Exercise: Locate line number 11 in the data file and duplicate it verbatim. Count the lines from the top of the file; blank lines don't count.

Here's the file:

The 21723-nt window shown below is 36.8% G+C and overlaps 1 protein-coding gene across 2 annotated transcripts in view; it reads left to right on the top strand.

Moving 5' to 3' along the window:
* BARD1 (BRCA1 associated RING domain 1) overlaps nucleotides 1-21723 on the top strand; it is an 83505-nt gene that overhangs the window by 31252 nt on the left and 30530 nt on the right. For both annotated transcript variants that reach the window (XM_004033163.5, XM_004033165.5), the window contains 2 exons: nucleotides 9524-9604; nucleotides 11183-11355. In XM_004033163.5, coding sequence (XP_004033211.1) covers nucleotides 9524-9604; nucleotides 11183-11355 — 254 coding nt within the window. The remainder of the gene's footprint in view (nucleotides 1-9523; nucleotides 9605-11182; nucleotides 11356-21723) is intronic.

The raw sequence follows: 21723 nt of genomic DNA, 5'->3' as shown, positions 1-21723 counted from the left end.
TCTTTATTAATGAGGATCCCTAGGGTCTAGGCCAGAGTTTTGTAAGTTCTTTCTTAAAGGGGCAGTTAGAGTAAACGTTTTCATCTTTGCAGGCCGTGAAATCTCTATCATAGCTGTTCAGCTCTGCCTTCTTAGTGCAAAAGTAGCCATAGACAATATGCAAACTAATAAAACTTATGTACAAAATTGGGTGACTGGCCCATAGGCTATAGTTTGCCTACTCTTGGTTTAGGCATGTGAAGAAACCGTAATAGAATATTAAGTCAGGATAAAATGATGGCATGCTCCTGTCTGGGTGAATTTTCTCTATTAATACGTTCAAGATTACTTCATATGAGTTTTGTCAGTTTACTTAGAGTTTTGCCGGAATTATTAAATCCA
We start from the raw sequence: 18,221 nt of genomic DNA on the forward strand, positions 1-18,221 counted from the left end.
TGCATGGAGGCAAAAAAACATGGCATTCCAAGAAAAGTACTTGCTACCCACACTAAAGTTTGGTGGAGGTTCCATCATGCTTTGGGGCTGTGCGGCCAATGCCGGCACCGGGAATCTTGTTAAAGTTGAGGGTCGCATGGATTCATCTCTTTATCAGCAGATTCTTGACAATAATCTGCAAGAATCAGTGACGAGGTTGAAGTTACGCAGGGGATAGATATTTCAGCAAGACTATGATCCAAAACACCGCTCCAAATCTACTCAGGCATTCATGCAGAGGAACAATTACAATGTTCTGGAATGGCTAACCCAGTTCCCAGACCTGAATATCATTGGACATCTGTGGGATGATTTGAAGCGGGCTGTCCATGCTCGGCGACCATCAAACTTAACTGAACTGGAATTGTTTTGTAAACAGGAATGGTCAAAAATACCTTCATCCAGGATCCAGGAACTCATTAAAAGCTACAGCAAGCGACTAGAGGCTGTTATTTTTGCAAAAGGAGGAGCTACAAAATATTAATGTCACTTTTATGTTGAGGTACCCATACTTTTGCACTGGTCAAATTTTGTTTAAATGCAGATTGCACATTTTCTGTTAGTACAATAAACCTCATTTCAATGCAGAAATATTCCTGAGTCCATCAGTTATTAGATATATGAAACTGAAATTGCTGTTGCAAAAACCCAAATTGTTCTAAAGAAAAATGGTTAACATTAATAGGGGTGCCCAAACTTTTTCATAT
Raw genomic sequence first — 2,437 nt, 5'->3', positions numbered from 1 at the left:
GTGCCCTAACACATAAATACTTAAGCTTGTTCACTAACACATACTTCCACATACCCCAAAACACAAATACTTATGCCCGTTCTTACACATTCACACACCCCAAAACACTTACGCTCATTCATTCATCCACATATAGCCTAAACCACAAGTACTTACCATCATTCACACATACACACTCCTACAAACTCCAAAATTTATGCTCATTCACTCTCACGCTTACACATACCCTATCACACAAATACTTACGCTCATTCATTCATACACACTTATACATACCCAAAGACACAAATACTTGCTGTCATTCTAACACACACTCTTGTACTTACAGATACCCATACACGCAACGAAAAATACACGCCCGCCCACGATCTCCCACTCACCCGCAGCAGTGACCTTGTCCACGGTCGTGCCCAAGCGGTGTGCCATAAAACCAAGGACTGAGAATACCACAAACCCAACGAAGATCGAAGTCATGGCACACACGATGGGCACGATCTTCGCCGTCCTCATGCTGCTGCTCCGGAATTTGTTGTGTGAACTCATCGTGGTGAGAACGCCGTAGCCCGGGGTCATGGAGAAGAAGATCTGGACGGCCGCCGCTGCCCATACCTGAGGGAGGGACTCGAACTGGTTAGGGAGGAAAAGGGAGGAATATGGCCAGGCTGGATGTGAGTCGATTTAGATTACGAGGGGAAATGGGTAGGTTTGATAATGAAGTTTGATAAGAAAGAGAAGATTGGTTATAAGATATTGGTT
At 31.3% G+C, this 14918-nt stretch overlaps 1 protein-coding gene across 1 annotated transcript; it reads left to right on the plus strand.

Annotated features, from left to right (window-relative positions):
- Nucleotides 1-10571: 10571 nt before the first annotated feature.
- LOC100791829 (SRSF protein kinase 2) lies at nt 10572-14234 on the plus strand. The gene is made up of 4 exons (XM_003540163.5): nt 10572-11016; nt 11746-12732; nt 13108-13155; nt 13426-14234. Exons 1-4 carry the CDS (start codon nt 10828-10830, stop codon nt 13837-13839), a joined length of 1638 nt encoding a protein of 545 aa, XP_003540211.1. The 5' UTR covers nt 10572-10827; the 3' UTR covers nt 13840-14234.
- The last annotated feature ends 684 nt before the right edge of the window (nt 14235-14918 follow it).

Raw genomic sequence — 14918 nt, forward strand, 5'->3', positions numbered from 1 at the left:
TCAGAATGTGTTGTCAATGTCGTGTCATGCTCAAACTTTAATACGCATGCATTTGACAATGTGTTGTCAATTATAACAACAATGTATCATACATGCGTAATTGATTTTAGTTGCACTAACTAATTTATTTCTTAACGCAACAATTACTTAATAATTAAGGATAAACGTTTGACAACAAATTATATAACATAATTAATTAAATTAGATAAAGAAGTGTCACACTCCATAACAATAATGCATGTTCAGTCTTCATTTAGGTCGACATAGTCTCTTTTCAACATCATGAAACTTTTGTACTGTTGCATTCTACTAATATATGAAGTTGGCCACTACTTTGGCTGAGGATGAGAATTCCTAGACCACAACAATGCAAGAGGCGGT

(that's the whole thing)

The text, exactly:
Annotated features, from left to right (window-relative positions):